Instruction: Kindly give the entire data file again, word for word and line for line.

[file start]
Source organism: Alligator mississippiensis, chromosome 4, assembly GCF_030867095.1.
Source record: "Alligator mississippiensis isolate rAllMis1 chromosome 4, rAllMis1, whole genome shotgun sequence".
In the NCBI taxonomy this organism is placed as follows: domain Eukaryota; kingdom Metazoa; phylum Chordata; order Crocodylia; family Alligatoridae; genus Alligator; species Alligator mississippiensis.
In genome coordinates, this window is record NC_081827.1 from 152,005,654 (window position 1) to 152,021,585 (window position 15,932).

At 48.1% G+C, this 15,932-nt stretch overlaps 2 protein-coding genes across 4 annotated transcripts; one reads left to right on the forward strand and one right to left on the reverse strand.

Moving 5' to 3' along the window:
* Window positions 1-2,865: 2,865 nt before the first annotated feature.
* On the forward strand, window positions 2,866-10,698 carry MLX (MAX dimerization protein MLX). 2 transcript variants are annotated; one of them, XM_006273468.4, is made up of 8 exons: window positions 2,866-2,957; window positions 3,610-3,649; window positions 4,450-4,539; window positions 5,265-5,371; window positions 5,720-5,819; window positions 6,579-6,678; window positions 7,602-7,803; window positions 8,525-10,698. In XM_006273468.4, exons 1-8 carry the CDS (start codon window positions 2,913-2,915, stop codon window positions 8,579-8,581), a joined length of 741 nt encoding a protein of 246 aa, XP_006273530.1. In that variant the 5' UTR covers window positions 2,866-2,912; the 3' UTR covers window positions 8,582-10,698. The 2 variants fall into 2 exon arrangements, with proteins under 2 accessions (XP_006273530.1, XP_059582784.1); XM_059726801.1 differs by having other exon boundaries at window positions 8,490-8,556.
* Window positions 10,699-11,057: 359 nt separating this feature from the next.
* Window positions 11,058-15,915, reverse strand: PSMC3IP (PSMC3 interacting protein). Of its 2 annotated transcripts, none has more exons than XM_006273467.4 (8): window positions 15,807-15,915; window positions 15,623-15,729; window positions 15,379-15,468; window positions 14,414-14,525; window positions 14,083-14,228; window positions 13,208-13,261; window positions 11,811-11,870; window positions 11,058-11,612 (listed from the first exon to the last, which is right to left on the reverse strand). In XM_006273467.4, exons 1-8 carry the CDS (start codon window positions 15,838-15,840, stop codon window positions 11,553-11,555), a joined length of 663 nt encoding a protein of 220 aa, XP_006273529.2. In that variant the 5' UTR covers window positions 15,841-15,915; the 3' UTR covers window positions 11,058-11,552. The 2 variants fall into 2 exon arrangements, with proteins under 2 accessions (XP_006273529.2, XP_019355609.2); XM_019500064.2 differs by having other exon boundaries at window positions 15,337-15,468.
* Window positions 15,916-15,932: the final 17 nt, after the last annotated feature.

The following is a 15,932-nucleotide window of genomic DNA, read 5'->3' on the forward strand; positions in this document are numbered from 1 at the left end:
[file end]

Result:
Source organism: Alligator mississippiensis, chromosome 4, assembly GCF_030867095.1.
Source record: "Alligator mississippiensis isolate rAllMis1 chromosome 4, rAllMis1, whole genome shotgun sequence".
In the NCBI taxonomy this organism is placed as follows: domain Eukaryota; kingdom Metazoa; phylum Chordata; order Crocodylia; family Alligatoridae; genus Alligator; species Alligator mississippiensis.
In genome coordinates, this window is record NC_081827.1 from 152,005,654 (window position 1) to 152,021,585 (window position 15,932).

At 48.1% G+C, this 15,932-nt stretch overlaps 2 protein-coding genes across 4 annotated transcripts; one reads left to right on the forward strand and one right to left on the reverse strand.

Moving 5' to 3' along the window:
* Window positions 1-2,865: 2,865 nt before the first annotated feature.
* On the forward strand, window positions 2,866-10,698 carry MLX (MAX dimerization protein MLX). 2 transcript variants are annotated; one of them, XM_006273468.4, is made up of 8 exons: window positions 2,866-2,957; window positions 3,610-3,649; window positions 4,450-4,539; window positions 5,265-5,371; window positions 5,720-5,819; window positions 6,579-6,678; window positions 7,602-7,803; window positions 8,525-10,698. In XM_006273468.4, exons 1-8 carry the CDS (start codon window positions 2,913-2,915, stop codon window positions 8,579-8,581), a joined length of 741 nt encoding a protein of 246 aa, XP_006273530.1. In that variant the 5' UTR covers window positions 2,866-2,912; the 3' UTR covers window positions 8,582-10,698. The 2 variants fall into 2 exon arrangements, with proteins under 2 accessions (XP_006273530.1, XP_059582784.1); XM_059726801.1 differs by having other exon boundaries at window positions 8,490-8,556.
* Window positions 10,699-11,057: 359 nt separating this feature from the next.
* Window positions 11,058-15,915, reverse strand: PSMC3IP (PSMC3 interacting protein). Of its 2 annotated transcripts, none has more exons than XM_006273467.4 (8): window positions 15,807-15,915; window positions 15,623-15,729; window positions 15,379-15,468; window positions 14,414-14,525; window positions 14,083-14,228; window positions 13,208-13,261; window positions 11,811-11,870; window positions 11,058-11,612 (listed from the first exon to the last, which is right to left on the reverse strand). In XM_006273467.4, exons 1-8 carry the CDS (start codon window positions 15,838-15,840, stop codon window positions 11,553-11,555), a joined length of 663 nt encoding a protein of 220 aa, XP_006273529.2. In that variant the 5' UTR covers window positions 15,841-15,915; the 3' UTR covers window positions 11,058-11,552. The 2 variants fall into 2 exon arrangements, with proteins under 2 accessions (XP_006273529.2, XP_019355609.2); XM_019500064.2 differs by having other exon boundaries at window positions 15,337-15,468.
* Window positions 15,916-15,932: the final 17 nt, after the last annotated feature.

The following is a 15,932-nucleotide window of genomic DNA, read 5'->3' on the forward strand; positions in this document are numbered from 1 at the left end: